Why do you write flash? What makes it different for you?
I like the urgency of it, that sense that something needs to be expressed before I run out of space and words. I like its “big bang like” compression, a thing on the verge of exploding. I like the dense weight of it.
What’s your writerly lifejacket: character or plot?
I think it begins with plot, a little inkling of a story. Then as I write, I get to know the character more intimately—and then character takes over, determining what happens next.
Writing style: Quick and messy or slow and precise?
Quick and messy, before the anxiety and self-doubt can catch up with me.
What element or part of your “real life” do you think most influences your writing?
I’d say being a husband and parent and dog-owner. Being responsible for others. It brings up a lot of issues that get worked out in the writing. For example, one time I noticed that we had no forks left in the silverware drawer. No one knew where they’d gone. I ended up finding them among my son’s and his friends’ take-out containers in the trash. When I asked him about it, he said, “We didn’t do it consciously.” I asked, “But you did throw out forks.” He answered, “Not consciously.” Instead of banging my head against a wall, I banged some fingers against the keyboard, as if that were actually doing something about the problem.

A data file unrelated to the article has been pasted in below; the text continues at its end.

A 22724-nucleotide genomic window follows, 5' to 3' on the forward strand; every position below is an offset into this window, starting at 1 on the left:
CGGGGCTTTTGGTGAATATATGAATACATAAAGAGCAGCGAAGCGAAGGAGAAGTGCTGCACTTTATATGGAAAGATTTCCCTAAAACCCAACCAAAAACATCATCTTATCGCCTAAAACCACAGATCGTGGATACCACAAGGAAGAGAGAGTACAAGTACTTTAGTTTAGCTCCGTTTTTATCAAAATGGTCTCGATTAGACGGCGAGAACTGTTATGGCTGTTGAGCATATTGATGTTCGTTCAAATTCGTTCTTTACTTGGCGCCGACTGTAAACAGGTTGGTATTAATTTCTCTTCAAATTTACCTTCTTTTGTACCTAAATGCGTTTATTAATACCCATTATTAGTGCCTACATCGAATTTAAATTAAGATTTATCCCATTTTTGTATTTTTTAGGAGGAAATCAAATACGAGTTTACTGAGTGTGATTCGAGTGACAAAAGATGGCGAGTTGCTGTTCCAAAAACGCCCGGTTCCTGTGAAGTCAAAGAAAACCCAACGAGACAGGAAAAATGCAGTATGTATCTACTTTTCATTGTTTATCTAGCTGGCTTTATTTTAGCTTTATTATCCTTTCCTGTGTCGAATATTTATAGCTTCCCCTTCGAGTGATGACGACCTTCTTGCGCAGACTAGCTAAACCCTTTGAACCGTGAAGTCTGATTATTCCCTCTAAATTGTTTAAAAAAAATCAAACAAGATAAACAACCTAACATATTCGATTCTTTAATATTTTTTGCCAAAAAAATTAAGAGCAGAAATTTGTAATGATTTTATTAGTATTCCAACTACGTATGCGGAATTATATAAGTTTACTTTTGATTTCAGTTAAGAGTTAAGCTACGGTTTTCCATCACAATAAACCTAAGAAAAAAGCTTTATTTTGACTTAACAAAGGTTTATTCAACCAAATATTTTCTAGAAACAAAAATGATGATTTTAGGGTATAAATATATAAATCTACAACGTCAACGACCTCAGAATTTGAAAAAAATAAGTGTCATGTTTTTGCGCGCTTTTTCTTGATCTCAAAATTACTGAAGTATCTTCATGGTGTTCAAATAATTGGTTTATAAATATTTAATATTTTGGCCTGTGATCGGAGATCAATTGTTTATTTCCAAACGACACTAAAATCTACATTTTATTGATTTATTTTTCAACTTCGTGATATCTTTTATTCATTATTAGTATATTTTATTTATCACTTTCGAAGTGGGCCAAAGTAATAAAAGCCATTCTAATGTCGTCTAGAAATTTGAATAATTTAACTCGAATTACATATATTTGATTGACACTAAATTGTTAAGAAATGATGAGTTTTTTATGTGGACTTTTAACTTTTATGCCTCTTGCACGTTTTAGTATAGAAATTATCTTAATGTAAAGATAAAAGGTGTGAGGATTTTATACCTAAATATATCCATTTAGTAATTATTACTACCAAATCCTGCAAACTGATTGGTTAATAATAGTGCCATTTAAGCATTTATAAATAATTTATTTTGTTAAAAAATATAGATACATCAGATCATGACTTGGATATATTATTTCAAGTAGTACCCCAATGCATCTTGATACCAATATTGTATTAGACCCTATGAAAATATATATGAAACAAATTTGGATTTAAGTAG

If you could recommend a few flash stories or writers, who/what would it be?
Kathy Fish and Christopher Allen rock and roll. That would be a great start.
What story of yours do you wish got more recognition?
A story I wrote for Quick Fiction “It Doesn’t” ended up kind of nowheresville after Quick Fiction called it quits. I tried submitting it to a few anthologies, but received polite “no thank yous.” I think it deserves an anthology. But the world seems to think it doesn’t.
BIO: Randall Brown is the author of the award-winning collection Mad to Live, his essay on (very) short fiction appears in The Rose Metal Press Field Guide to Writing Flash Fiction, and he appears in the Best Small Fictions 2015 & 2017, The Norton Anthology of Hint Fiction, and the forthcoming Norton Anthology of Microfiction. He founded and directs FlashFiction.Net and has been published and anthologized widely, both online and in print. He is also the founder and managing editor of Matter Press and its Journal of Compressed Creative Arts. He teaches in Rosemont College’s MFA in Creative Writing Program and received his MFA from Vermont College.